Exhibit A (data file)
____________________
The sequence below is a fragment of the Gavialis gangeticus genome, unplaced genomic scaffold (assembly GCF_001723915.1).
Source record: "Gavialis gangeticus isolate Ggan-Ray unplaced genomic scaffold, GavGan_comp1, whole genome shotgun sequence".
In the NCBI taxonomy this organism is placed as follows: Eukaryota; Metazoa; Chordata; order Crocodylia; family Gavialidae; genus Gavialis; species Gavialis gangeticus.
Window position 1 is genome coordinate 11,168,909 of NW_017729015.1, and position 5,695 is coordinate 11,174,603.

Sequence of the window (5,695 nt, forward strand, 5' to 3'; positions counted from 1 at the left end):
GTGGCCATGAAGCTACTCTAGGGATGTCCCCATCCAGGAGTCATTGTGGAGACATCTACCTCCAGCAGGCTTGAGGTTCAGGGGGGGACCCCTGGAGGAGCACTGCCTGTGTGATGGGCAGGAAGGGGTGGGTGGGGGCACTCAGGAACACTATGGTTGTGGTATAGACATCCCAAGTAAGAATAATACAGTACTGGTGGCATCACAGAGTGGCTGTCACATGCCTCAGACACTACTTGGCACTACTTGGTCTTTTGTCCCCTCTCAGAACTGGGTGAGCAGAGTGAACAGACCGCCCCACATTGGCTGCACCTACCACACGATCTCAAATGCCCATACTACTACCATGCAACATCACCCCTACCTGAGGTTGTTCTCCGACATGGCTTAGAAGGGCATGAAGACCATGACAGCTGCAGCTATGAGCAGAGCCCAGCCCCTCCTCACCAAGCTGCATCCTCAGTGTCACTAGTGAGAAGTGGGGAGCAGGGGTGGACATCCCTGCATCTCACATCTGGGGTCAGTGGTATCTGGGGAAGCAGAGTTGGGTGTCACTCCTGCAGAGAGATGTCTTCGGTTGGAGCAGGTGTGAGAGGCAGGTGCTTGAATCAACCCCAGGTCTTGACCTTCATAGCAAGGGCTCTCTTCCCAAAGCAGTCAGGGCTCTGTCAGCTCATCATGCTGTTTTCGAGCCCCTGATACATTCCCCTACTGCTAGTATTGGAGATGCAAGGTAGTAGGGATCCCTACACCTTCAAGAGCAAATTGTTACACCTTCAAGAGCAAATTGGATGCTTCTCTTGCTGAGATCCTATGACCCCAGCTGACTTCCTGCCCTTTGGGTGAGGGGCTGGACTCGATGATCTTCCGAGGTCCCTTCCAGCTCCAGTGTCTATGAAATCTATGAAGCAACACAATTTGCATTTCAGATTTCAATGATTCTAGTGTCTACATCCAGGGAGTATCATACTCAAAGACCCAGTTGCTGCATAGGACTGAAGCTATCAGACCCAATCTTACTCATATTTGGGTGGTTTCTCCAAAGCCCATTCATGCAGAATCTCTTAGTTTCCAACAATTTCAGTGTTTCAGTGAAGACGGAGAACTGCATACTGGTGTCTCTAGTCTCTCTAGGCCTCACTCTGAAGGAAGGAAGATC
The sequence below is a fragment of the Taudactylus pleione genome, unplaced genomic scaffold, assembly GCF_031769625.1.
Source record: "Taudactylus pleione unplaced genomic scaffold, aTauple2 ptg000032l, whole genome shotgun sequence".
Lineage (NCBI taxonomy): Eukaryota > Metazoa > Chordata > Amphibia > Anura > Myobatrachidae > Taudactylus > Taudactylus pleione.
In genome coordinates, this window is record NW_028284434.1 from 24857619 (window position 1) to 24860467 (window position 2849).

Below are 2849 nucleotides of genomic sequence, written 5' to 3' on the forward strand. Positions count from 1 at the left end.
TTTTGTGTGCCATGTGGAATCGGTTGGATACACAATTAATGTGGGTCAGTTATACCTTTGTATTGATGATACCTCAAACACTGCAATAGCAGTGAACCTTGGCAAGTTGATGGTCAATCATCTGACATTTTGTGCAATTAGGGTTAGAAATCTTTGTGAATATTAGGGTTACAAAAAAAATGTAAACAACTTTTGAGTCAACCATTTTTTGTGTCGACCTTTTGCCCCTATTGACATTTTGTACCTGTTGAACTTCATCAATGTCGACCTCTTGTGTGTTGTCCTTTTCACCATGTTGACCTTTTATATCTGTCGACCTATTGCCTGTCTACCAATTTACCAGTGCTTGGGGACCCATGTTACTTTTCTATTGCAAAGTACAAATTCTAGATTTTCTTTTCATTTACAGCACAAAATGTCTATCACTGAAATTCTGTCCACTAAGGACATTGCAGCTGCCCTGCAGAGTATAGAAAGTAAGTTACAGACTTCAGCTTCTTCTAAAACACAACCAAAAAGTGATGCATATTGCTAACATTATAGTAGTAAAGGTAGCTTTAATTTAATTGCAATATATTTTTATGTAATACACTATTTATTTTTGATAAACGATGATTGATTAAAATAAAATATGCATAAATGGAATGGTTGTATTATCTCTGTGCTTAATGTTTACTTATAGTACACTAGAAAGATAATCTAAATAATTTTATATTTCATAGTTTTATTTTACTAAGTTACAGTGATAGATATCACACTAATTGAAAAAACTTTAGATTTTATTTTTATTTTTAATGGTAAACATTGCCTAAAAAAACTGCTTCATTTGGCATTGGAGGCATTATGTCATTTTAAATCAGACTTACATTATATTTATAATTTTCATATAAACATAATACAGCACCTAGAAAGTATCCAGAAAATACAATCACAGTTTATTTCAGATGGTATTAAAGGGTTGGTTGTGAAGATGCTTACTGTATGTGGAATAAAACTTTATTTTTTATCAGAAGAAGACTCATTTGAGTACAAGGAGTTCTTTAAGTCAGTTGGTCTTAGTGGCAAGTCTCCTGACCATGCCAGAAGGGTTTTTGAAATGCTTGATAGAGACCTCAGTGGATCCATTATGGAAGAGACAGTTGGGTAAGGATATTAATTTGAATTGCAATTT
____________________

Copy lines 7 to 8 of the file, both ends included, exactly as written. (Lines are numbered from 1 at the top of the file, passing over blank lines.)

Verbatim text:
The sequence below is a fragment of the Taudactylus pleione genome, unplaced genomic scaffold, assembly GCF_031769625.1.
Source record: "Taudactylus pleione unplaced genomic scaffold, aTauple2 ptg000032l, whole genome shotgun sequence".